What Books Have You Recently Added to Your TBR?

Image Source: Goodreads & Gif Source: Brightest Young Things

{Film Review} The Meddler

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It’s a truth universally acknowledged that a film trailer tends to either spoil an entire movie in three minutes or completely misrepresent the plot–preparing the viewer for, say, a comedy rather than a fairly serious dramedy.

The Meddler’s trailer perpetrated the latter of these two sins. I sat down to watch The Meddler because I wanted a funny, heartwarming comedy about a mother and her adult daughter. What I got wasn’t bad, but it certainly wasn’t that.

 

The Meddler is actually about Marnie, a sixty-something Brooklynite who moved to Los Angeles after her husband died to be near her daughter. Unfortunately, her daughter’s dealing with her own problems and doesn’t want anything to do with her mother’s constant intrusions. Marnie’s forced to keep herself busy by befriending an Apple Store employee, helping one of her daughter’s friends plan a vow renewal ceremony, and volunteering at a hospital. When she happens to meet a retired cop on a film set, she’s forced to face the fact that she might still be holding onto her husband. The question is whether or not she can let go.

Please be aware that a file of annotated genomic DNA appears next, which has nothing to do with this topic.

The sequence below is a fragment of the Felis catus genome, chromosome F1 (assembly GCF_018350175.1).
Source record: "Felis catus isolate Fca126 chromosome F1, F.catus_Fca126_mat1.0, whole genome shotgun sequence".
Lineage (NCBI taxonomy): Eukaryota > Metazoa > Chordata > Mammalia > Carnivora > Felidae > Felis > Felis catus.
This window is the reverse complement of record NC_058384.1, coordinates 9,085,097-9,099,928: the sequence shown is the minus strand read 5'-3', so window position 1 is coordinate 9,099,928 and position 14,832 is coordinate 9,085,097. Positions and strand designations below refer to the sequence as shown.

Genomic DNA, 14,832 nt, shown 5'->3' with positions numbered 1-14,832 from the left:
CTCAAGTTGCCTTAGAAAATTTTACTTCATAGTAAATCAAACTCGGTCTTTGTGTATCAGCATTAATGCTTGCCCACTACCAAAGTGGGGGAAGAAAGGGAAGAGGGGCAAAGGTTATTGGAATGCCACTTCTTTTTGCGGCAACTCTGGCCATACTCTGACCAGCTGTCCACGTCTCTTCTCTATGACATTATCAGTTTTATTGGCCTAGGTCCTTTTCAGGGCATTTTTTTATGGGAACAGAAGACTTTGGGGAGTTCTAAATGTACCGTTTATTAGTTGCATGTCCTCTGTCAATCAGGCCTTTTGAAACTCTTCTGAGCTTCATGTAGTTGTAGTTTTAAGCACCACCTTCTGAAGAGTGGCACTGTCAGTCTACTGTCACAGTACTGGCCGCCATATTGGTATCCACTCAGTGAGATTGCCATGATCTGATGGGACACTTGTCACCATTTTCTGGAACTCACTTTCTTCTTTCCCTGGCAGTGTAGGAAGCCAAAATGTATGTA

Susan Sarandon definitely shone as Marnie. I haven’t watched her in much besides Enchanted, but I liked her in this role. She conveyed the confusion, sadness, and enthusiasm of Marnie in a real and sympathetic way. It was easy to root for her to have a happy ending–particularly when that happy ending included J. K. Simmons as a chicken-owning, retired cop. (He played Dolly Parton for his chickens. Can you say “What a catch?”)

The chemistry between the two potential lovebirds was just wonderful, and while the romantic subplot of the film is secondary, I almost wish it and the relationship between Marnie and her daughter were more in the forefront of the film. This is a story about grief, but J. K. Simmons and Rose Byrne are so lovely that you kind of want it to be that funny, mother-daughter rom-com the trailer promised.

Not that the film isn’t successful as is. I loved Marnie and all of her sweetly madcap antics. As always, it was refreshing to watch a film featuring a lead actress over the age of fifty–especially when that actress was not British or Meryl Streep. I also liked how the film represented Marnie’s relationship with her daughter in all its complicated glory. If I can, I want to track down more films about mothers and their adult daughters (and by adult, I mean over the age of twenty-five at least). I’m not sure how that search will go, but it was nice to see non-cliqued mother/adult daughter relationship on screen and I need more.

While The Meddler isn’t a movie I’ll probably go back to again, I did thoroughly enjoy watching it. I actually wish my mother had gotten to watch it with me because I think she would have appreciated Marnie (even though she doesn’t like Susan Sarandon) and the chicken subplot (she knows I want chickens someday). I’d definitely recommend giving The Meddler a try if you like your films bittersweet, and if you can, don’t make my mistake. Make your mama watch it with you.